The triumphant climax of the Gabriel Era. A concept album which began to sow the seeds for the punk movement. All that was good about Gabriel era Genesis is contained in this album, especially the magnificent side 4 which I wore out with my vinyl copy. The sequence of tracks starting with Colony of the Slippermen through Ravine, Riding the Scree and In The Rapids is the nearest thing to perfection you are likely to get.

It's an album you can become completely immersed in with an urban tale of street punk Rael and his schizophrenic tormented psyche portrayed by 'brother john'. References to Homer's Odyssey intermeshed with popular american culture make this a story which has been deconstructed in many different forms. The beauty is that it probably evokes a different reaction and interpretation by every single person that is lucky enough to experience it's beauty.

The album is a fitting and (probably) carefully planned climax for Gabriel as it contains many segments of a song called 'The Light' which was played live during the Trespass tour. Almost as if they were taking all the great unused ideas from the past and neatly wrapping up that era of the band. The Genesis that evolved after The Lamb were so far detached from this piece of work that a band name change would have been fitting and appropriate.
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on 27 November 2002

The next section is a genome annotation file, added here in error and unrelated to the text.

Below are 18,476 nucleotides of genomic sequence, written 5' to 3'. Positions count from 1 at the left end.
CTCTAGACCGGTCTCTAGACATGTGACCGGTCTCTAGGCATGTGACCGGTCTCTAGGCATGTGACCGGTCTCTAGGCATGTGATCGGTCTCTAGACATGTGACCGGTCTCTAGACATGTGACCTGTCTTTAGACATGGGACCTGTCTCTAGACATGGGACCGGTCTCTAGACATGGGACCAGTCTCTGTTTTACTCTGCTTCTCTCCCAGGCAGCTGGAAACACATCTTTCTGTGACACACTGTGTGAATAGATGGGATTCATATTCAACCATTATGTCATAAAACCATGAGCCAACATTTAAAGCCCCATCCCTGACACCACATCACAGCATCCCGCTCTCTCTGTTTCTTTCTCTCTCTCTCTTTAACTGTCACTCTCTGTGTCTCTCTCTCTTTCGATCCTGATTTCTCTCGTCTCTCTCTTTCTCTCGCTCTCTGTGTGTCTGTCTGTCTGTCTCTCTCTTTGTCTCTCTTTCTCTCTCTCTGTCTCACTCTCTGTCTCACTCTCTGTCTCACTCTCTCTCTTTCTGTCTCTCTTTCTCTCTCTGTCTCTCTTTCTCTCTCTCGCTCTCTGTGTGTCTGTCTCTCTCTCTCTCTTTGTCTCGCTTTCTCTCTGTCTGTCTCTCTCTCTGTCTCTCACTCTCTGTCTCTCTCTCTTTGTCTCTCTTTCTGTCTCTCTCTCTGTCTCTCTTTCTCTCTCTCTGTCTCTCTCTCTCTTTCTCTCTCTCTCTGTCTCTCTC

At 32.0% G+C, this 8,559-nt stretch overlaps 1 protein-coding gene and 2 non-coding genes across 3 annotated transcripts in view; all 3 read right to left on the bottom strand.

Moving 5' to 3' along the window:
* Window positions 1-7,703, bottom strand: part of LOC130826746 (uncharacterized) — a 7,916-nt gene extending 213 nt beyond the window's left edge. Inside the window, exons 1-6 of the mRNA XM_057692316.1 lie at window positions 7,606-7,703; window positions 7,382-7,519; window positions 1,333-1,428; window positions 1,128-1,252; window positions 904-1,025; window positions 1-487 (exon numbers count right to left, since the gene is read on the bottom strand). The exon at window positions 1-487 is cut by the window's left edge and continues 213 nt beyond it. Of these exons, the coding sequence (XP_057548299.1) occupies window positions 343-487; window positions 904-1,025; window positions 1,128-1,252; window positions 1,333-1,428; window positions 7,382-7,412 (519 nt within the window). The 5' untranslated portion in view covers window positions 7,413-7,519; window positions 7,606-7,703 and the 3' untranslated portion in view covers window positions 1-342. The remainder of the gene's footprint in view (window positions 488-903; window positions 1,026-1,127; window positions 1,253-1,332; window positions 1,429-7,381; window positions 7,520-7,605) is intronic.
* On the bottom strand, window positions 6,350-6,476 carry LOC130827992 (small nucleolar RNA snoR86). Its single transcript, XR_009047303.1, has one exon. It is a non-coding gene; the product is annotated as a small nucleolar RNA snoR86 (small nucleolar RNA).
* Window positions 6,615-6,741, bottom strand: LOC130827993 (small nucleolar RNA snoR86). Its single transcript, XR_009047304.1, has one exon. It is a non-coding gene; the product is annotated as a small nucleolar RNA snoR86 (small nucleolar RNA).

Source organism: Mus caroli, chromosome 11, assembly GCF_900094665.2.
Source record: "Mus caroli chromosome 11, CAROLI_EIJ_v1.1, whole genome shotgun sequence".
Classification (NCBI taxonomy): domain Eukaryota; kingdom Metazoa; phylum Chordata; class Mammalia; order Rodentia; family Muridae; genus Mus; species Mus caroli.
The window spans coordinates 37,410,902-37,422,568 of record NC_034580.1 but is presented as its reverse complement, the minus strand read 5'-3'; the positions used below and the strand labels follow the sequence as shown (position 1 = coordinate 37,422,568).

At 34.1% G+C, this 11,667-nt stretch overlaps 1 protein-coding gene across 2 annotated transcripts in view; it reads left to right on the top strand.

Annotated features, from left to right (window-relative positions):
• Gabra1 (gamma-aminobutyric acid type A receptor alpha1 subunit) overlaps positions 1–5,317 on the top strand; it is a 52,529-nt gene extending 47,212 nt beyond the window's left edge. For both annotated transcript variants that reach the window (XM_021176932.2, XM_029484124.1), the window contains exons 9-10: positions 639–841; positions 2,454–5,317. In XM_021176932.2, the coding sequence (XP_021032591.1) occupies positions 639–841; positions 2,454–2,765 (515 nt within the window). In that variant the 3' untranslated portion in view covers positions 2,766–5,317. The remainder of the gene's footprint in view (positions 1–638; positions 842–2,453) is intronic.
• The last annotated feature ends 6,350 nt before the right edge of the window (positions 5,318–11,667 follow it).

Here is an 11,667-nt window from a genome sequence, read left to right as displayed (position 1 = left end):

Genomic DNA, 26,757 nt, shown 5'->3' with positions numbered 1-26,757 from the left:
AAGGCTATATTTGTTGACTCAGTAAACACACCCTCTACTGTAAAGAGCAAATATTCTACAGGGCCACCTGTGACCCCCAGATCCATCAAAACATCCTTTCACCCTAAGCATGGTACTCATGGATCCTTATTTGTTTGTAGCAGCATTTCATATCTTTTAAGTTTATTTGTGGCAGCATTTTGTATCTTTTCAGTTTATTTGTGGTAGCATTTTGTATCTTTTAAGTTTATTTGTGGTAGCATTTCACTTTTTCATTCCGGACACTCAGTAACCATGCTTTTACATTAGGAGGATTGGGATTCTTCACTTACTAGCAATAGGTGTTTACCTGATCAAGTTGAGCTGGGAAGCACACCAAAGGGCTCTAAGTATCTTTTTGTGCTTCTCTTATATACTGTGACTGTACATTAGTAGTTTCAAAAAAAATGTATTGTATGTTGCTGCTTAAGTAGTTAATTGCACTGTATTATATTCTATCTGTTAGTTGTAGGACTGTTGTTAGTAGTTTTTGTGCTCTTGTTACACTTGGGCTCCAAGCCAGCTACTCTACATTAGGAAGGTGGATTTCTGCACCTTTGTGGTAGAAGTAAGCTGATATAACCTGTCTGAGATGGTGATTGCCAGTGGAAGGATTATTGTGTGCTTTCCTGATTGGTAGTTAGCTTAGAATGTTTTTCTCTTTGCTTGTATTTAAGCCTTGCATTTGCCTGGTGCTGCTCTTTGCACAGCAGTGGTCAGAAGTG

I have loved this album since I first heard it about ten years ago. Parts of it are well ahead of its 1974 sales tag, and much of it still sounds fresh today. I am not a huge fan of Genesis as a whole, though the Gabriel era stuff is mostly great, however this album is a true classic that anyone of any age could enjoy.
The Lamb provides its listener with a truly unique soundscape, a double album which never seems too long, a concept album, yet unrepetitive and unpretentious. It is totally emotive, ranging from sadness to euphoria, mourning to anger, desire to impotence. In its own surreal and beautiful way this album deals with the dilemna of humankind struggling to assert its identity in a commercial era. The story of Rael, the protagonist New Yorker, is difficult to comprehend yet a joy to experience. This is a fantastic album.
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on 6 May 2007
This is by far the most mature and musically accomplished album Genesis ever made...sad that it was the final call with Gabriel at the helm.

The album just oozes class from the opening to the finish and should be considered in the classic realms of Floyd's Dark Side of the Moon, Bowie's Ziggy Stardust as one of the 70's most important albums.

The musicianship throughout the album is superb - with Phil Collins sticking to what he does best....playing drums!! and Tony Banks in particular shining as the excellent keyboard player he is. However the whole band are are in top form on this set.